Who gets the first hug from graduates of Carolina’s School of Media and Journalism after they receive their diplomas?
Sharon Horton Jones.
The longtime academic adviser has been called a hero to thousands of students, a mother figure with an open heart and open door.
For those qualities and for her contributions to the school’s success, Jones received a 2019 C. Knox Massey Distinguished Service Award. As director of student services and assessment, Jones has advised students on their path to graduation since 1983. She began working at Carolina in 1971.
After graduating from Pittsboro’s Northern High School, Jones was set to enroll at North Carolina Central University, but instead briefly attended community college. Not happy there, she began a job search. She found one at Carolina as an administrative assistant in the College of Arts & Sciences, processing student’s academic records and performing degree audits. Nine years later, she joined the School of Dentistry. In 1983, she jumped to University Housing and had worked there for six weeks when her phone rang.
‘Heard some great things about you’
Richard Cole, then the dean of the School of Journalism, was on the line and looking for an academic adviser. “He said, ‘I’ve heard some great things about you, and I think you would be perfect for this job,’” Jones remembers.
After some negotiation, she accepted the offer.
With a new job, she also began a family with husband Tyree. Months after the birth of a daughter, Katrina, Tyree died. Twelve years later Jones remarried, gaining a stepdaughter, stepson and giving birth to two more sons.
By that time, her student family also had grown as they responded to her motherly advice. Plus, she was thriving in a professional setting in which she now manages a three-person office.
“Students are the main reason I’m still here,” Jones said. “They are my babies, and I tell them I am their mom away from home. I know sometimes when they walk into my office that we’re not going to talk about academics, and they sit there, and they say, ‘Oh my God! I can’t believe I just told you all that.’”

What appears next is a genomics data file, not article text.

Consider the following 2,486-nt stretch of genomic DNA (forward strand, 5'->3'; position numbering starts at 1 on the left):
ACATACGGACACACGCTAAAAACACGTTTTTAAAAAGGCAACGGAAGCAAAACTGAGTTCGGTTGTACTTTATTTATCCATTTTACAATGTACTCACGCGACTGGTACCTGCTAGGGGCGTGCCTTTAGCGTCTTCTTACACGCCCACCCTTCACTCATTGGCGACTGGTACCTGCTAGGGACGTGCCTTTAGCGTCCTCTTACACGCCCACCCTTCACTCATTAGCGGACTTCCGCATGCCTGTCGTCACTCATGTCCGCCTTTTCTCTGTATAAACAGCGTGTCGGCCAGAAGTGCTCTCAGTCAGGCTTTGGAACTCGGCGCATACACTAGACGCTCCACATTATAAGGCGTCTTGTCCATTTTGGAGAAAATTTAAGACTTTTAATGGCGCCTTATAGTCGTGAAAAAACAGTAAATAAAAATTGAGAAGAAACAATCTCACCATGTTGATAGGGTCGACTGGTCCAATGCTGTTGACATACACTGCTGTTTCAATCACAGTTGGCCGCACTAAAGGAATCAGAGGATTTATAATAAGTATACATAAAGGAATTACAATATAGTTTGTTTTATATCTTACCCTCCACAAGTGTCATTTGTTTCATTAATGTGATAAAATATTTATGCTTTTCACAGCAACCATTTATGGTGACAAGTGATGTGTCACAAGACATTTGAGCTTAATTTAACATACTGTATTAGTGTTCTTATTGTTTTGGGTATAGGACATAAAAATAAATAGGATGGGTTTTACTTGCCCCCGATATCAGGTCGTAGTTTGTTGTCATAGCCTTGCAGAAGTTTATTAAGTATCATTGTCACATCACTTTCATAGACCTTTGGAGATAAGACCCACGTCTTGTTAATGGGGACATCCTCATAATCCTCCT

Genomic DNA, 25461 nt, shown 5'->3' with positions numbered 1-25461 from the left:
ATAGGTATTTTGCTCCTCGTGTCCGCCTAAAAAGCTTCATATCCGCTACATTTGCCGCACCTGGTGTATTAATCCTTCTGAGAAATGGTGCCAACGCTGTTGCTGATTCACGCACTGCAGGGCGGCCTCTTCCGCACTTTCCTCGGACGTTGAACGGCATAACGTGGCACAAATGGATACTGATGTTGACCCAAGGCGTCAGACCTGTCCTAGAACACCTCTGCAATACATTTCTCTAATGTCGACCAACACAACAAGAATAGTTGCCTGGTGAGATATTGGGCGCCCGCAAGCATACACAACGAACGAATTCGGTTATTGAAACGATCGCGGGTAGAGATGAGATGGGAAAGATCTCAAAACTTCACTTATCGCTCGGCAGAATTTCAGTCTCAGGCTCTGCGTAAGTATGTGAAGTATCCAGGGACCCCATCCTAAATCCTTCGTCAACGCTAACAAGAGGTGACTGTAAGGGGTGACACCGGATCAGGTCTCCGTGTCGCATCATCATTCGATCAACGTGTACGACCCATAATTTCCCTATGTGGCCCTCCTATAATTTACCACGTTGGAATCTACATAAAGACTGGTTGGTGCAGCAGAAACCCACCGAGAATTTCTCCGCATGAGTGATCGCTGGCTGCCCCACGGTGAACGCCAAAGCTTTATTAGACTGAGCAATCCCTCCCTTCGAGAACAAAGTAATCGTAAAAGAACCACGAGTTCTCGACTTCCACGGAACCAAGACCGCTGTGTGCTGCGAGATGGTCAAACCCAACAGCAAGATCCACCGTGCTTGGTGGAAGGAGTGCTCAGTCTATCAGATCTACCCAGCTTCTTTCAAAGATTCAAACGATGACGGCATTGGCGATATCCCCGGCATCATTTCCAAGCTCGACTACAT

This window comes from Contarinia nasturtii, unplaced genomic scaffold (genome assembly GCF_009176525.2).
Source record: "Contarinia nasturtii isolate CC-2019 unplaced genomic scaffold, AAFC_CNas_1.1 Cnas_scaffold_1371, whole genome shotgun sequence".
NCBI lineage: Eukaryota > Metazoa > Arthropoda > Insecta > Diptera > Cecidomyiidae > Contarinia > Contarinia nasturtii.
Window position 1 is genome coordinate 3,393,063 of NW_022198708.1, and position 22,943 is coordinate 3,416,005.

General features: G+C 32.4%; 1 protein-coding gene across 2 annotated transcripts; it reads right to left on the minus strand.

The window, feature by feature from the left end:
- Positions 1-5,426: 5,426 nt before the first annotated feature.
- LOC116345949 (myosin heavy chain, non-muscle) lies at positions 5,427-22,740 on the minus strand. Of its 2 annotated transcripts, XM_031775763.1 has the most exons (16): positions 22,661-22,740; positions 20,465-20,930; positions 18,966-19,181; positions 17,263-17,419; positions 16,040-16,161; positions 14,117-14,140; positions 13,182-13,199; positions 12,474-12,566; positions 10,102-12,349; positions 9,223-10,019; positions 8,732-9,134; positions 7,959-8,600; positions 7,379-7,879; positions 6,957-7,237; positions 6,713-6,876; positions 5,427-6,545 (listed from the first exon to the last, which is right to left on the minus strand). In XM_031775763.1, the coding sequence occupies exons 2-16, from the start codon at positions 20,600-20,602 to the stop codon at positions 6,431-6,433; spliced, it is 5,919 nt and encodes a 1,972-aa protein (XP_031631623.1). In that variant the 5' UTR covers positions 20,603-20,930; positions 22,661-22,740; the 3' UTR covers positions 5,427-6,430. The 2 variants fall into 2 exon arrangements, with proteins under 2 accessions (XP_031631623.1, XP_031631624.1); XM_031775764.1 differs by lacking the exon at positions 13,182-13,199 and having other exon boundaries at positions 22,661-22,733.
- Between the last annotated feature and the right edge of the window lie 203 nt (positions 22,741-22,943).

Cole, now dean emeritus, confirmed as much in his nomination letter. “Students have been able to count on her for academic advice, moral support, counsel and consolation. She has shown them their best curricular paths, and I don’t mean just which courses are required and when to take them. She interviews them, discovers their interests and guides them to achieve their goals in the most meaningful way. At Commencement, they stop their walk across the stage to hug her, showing the crowd of thousands how much she means to them.”
Work ethic and refining processes
For a while, she advised graduate and undergraduate students, sometimes working until 7 or 8 p.m. “My own kids told me that they used to say, ‘I wonder what time Mom will come home tonight?’ Then I’d get home and cook dinner and the whole nine yards.” When class registration was a paper-heavy process, she and co-workers could be at the school as late as 2 a.m.
She’s known for that kind of work ethic and for refining and streamlining processes. “The school is bigger than it’s ever been,” said Charlie Tuggle, senior associate dean, with whom Jones sets the school’s class schedule. “We’ve had lots of changes. Sharon rolls with them, tries new things and suggests ways to improve them.”
Jones said that, despite not having a college degree, she has always been supplied with the internal strength needed to succeed. And her experience more than equals a degree at this point. “I am content with what I’ve been able to do,” she said.